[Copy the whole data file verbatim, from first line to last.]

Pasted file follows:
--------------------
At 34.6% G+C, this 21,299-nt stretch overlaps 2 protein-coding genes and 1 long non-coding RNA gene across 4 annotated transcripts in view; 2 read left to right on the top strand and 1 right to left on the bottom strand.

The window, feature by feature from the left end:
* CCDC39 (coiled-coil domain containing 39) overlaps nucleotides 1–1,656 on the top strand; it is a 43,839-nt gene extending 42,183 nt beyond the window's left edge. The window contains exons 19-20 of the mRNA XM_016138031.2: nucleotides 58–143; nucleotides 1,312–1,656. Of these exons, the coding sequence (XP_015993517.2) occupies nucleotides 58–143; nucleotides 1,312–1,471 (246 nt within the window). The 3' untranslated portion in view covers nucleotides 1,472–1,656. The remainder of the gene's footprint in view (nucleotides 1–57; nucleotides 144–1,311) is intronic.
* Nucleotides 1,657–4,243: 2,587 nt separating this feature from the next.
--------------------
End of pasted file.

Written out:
At 34.6% G+C, this 21,299-nt stretch overlaps 2 protein-coding genes and 1 long non-coding RNA gene across 4 annotated transcripts in view; 2 read left to right on the top strand and 1 right to left on the bottom strand.

The window, feature by feature from the left end:
* CCDC39 (coiled-coil domain containing 39) overlaps nucleotides 1–1,656 on the top strand; it is a 43,839-nt gene extending 42,183 nt beyond the window's left edge. The window contains exons 19-20 of the mRNA XM_016138031.2: nucleotides 58–143; nucleotides 1,312–1,656. Of these exons, the coding sequence (XP_015993517.2) occupies nucleotides 58–143; nucleotides 1,312–1,471 (246 nt within the window). The 3' untranslated portion in view covers nucleotides 1,472–1,656. The remainder of the gene's footprint in view (nucleotides 1–57; nucleotides 144–1,311) is intronic.
* Nucleotides 1,657–4,243: 2,587 nt separating this feature from the next.